Illnesses such as measles and diphtheria have re-emerged at alarming rates in Venezuela at a time when 22,000 doctors have left the country and 75 percent of hospitals lack basic medicines typically available in functioning hospitals.
Interim President Juan Guaidó lays the blame squarely at the feet of Nicolás Maduro. “Health systems have collapsed, a growing number of children are suffering from malnutrition, and previously eradicated illnesses have re-emerged,” he writes in the New York Times.
The World Health Organization declared record cases of measles, diphtheria and malaria in Venezuela in 2018. Only two years ago, the organization granted the Americas a certificate of eradication for measles — a world first. Now, the Western Hemisphere is fighting off its return.
“The devastation of the health care system and the shortages of food and medical supplies have spurred outbreaks of treatable diseases,” Ambassador Nestor Mendez, assistant secretary-general of the Organization of American States, said of Venezuela at the 70th session of the WHO Regional Committee for the Americas in September 2018.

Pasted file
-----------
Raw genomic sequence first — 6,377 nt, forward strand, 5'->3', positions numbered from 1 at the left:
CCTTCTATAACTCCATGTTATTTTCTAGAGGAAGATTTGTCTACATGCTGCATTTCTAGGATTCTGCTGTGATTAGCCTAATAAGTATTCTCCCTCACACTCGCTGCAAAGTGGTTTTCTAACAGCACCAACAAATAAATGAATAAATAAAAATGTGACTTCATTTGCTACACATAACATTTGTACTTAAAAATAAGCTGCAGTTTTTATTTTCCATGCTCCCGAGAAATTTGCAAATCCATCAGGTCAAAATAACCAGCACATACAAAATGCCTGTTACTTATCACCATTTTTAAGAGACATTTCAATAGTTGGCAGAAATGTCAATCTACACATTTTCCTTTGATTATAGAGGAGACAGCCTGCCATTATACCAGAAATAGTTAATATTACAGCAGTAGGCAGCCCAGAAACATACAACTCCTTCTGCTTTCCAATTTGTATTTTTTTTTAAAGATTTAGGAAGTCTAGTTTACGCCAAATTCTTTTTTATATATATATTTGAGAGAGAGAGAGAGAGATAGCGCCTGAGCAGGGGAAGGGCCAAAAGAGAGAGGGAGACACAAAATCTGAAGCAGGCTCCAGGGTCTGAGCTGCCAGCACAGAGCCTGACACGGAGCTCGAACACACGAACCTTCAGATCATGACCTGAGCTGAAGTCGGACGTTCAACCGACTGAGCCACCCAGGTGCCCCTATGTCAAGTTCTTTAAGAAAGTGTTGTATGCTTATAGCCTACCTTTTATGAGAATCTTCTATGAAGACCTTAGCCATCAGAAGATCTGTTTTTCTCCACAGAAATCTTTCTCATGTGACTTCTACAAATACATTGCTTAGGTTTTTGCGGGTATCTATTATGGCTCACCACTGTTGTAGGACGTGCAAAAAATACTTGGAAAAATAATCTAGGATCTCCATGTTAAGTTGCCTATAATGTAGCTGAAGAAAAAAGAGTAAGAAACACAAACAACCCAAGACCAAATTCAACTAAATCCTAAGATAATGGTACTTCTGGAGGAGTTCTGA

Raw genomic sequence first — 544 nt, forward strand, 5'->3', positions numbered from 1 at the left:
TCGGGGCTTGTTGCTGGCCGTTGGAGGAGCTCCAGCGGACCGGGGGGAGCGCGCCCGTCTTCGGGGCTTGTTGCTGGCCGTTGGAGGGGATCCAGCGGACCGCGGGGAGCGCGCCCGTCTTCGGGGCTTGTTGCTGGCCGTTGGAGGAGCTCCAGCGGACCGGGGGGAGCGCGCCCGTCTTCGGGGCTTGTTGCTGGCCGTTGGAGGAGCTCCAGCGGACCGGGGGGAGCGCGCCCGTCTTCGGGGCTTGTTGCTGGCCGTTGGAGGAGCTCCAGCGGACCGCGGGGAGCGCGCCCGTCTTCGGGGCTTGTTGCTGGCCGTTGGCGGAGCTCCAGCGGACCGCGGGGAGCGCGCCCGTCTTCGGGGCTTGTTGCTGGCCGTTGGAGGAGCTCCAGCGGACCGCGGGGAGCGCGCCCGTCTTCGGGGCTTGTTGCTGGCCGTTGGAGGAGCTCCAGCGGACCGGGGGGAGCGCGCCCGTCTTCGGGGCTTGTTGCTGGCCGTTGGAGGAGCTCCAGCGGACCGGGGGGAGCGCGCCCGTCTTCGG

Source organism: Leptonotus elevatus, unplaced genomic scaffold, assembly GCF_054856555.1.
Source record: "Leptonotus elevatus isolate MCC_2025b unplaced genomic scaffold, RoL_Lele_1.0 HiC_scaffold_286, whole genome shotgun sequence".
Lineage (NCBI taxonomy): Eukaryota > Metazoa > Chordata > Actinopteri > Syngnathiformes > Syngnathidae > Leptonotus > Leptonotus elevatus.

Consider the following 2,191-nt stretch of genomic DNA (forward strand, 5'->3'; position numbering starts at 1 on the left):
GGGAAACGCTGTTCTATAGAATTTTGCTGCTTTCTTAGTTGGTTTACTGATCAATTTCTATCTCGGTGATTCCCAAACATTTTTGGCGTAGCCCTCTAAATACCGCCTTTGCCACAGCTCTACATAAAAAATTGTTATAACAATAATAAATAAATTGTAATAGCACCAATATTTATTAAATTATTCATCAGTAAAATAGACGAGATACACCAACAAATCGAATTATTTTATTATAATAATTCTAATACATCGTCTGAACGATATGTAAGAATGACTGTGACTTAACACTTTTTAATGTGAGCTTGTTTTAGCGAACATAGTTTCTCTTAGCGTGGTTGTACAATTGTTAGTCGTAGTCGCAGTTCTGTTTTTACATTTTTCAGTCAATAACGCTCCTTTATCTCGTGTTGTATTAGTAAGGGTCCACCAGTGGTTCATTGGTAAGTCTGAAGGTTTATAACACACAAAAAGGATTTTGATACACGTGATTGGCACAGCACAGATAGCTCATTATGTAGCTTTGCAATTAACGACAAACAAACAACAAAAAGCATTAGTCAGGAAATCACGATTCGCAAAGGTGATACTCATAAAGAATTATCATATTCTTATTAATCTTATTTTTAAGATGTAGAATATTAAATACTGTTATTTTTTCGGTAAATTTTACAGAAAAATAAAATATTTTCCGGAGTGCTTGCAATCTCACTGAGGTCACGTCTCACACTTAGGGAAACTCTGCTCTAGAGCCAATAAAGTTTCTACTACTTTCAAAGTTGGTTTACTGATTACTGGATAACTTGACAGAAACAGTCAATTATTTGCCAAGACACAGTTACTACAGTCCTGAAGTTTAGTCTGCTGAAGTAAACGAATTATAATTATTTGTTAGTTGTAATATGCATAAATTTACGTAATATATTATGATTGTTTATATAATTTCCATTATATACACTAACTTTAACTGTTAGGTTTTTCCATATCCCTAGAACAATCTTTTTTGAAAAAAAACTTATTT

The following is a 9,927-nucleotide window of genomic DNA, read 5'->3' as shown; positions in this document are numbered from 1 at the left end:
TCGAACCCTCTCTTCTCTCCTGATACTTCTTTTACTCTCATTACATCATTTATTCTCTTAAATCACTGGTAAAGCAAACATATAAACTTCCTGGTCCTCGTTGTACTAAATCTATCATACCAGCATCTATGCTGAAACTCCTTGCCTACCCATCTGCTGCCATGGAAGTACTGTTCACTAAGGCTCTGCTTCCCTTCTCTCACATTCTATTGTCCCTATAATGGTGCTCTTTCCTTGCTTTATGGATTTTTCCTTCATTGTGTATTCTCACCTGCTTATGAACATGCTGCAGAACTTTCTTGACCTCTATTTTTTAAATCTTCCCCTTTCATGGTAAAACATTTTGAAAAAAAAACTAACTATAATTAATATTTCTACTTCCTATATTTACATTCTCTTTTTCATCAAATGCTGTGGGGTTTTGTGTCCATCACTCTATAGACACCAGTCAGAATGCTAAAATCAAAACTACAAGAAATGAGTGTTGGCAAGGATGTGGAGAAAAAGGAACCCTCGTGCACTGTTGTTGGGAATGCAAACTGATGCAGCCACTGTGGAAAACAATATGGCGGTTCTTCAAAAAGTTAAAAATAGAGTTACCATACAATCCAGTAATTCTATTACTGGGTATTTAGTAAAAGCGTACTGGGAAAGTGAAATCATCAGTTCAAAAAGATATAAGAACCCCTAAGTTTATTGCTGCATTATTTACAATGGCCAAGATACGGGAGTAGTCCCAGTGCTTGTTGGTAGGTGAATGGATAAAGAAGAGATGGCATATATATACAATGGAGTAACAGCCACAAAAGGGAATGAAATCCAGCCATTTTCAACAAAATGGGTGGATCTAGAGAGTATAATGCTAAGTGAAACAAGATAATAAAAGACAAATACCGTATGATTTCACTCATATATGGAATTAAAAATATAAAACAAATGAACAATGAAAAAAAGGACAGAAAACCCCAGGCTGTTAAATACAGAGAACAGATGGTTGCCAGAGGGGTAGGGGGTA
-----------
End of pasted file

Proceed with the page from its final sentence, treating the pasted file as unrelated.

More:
“This humanitarian crisis has significant implications for the rest of the Americas,” he said.
Health authorities in Argentina, Brazil, Colombia, Peru and Ecuador have documented measles cases that share the same genotype as the kind found in Venezuela. Each country hosts a portion of the 3.4 million Venezuelans living abroad.
The latest shipment of humanitarian aid for Venezuela was delivered to Cúcuta, Colombia, on March 7. The U.S. Agency for International Development shipment included medical supplies to help stop the spread of disease and to prevent and control infections.
Since 2017, the United States has provided more than $152 million in humanitarian assistance to help Venezuelans and support the countries and communities that are hosting Venezuelans who have fled their country. With this new shipment of medical supplies, the United States has now pre-positioned more than 500 metric tons of relief supplies, including food, medical supplies, hygiene kits, buckets and nutrition products at the Brazilian and Colombian borders with Venezuela. In addition to these supplies, the State Department has also made vaccinations available to vulnerable children in Colombia, including Venezuelans who have fled there.
Attempts on February 23 to transport aid into the country were blocked by Maduro’s orders to the Venezuelan military to stop its entry, despite many who defected or refused to follow his orders.